Q&A with Dr. Idoko: Advice about OTC drugs and supplements for heart patients
When you feel a cold coming on, reaching for an over-the-counter (OTC) cold medicine might seem like a good idea. But you should be cautious if you have a heart problem or high blood pressure. Omeche J. Idoko, MD, a family physician at Mercy Fitzgerald Hospital, explains why.
What are some potential risks when heart patients take OTC cold medicines?
The major concern is for people who have high blood pressure, which includes most people who have a heart condition. In particular, they should avoid OTC decongestants that contain pseudoephedrine. These medicines tend to elevate blood pressure. And that could indirectly worsen your heart condition by keeping your blood pressure elevated even if you’re on many different blood pressure medications. Some other OTC cold medicines, such as Coricidin, are often recommended for people with high blood pressure.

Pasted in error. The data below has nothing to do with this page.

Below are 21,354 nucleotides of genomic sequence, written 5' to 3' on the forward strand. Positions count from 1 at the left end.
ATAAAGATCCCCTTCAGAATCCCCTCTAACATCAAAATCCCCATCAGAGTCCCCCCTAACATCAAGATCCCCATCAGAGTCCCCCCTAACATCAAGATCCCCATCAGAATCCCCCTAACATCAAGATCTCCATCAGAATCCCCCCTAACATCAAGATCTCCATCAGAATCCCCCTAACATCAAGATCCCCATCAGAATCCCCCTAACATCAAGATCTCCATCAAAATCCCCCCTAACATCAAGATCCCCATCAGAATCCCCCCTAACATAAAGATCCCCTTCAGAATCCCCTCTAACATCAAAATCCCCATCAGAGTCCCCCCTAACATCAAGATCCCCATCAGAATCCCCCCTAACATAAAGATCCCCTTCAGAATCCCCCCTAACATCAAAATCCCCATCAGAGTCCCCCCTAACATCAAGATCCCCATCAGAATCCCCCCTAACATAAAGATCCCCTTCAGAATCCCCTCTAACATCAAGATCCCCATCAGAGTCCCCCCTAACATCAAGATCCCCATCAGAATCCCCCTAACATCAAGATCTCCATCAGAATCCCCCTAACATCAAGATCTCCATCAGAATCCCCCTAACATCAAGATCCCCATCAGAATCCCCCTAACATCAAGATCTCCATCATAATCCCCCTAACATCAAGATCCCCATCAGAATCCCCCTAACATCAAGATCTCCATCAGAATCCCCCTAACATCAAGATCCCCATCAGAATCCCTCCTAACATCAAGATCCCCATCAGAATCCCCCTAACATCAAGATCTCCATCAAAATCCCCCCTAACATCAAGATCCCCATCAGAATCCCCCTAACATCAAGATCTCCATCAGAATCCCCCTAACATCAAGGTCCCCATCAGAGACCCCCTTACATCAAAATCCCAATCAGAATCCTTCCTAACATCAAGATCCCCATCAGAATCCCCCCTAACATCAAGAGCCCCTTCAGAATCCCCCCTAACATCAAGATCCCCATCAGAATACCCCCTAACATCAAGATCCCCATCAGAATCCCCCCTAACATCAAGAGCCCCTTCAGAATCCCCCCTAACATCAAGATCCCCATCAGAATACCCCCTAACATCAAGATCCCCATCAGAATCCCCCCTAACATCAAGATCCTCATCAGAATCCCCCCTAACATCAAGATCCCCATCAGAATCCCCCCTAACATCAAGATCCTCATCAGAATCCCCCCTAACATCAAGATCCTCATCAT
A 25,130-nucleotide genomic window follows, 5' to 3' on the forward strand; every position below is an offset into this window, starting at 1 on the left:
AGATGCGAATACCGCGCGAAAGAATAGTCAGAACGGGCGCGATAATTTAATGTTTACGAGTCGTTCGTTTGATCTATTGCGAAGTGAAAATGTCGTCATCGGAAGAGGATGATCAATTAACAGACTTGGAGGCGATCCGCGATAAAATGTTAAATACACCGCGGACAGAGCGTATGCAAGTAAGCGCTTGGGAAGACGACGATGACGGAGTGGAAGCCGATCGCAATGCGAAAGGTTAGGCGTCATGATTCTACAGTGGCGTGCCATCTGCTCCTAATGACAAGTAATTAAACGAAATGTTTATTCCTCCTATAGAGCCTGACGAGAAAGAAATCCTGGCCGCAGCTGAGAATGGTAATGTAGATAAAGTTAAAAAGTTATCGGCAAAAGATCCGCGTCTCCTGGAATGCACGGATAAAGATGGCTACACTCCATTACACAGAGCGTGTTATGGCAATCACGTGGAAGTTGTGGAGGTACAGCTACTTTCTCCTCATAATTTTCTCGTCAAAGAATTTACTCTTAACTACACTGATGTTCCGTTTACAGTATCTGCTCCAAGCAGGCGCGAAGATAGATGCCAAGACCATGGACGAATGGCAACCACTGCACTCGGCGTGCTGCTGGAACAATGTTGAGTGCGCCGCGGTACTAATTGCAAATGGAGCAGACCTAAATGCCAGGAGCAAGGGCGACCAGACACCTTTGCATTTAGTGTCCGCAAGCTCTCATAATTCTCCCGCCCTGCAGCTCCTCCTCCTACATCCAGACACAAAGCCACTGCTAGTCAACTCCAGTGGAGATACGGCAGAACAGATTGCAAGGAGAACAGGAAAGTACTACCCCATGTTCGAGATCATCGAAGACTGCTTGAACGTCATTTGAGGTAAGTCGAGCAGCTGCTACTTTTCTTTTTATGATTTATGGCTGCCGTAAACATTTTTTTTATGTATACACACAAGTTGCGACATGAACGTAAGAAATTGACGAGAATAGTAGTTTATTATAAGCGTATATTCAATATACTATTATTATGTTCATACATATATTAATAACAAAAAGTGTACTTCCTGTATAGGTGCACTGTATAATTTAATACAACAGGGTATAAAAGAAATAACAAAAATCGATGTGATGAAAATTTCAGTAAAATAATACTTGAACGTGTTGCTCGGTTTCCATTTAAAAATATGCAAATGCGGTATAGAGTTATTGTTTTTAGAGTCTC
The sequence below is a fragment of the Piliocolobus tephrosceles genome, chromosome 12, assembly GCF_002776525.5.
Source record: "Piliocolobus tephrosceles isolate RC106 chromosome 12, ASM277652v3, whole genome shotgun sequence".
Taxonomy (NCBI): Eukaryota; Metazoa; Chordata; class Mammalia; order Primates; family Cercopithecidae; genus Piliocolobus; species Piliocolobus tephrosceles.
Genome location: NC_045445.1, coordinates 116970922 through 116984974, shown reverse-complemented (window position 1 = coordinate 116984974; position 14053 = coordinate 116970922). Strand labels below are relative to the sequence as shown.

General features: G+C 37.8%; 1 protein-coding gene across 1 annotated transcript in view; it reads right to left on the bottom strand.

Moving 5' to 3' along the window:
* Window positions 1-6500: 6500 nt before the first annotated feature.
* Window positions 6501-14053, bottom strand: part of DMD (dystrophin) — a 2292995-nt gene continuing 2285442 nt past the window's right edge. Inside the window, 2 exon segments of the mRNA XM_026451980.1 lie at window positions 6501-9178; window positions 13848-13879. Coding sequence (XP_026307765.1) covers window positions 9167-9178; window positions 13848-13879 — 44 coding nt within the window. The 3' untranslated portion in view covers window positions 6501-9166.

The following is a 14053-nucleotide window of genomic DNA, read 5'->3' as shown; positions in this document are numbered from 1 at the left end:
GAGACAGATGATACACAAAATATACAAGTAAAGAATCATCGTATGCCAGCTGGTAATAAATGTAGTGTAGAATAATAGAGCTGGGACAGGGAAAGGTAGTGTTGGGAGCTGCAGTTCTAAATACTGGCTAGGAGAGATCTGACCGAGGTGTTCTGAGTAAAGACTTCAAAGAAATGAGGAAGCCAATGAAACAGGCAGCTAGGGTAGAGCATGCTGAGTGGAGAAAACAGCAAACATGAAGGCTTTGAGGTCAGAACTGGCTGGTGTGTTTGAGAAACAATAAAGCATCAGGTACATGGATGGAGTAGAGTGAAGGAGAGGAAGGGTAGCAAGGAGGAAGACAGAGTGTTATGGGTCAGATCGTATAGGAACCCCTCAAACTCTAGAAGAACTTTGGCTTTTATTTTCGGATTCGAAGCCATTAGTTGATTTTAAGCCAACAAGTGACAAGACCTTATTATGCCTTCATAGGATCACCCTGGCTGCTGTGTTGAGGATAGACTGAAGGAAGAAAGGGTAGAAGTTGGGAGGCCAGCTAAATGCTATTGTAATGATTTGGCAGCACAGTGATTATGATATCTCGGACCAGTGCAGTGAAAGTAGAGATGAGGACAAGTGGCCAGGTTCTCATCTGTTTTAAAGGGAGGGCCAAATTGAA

What about taking OTC herbs or supplements?
Just because you bought something over the counter doesn’t mean it’s safe. For example, if you’re on a cholesterol-lowering statin, I would ask you not to take St. John’s wort because it makes a statin less effective. Even vitamin E can interfere with the blood thinners many heart patients take to prevent clots.
What if I have questions about taking OTC cold medicines or supplements?
Don’t hesitate to talk with your doctor or pharmacist. It’s also a good idea to bring all of your meds to your doctor visits. At those visits, you and your doctor can discuss drug-to-drug interactions and the potential for side effects.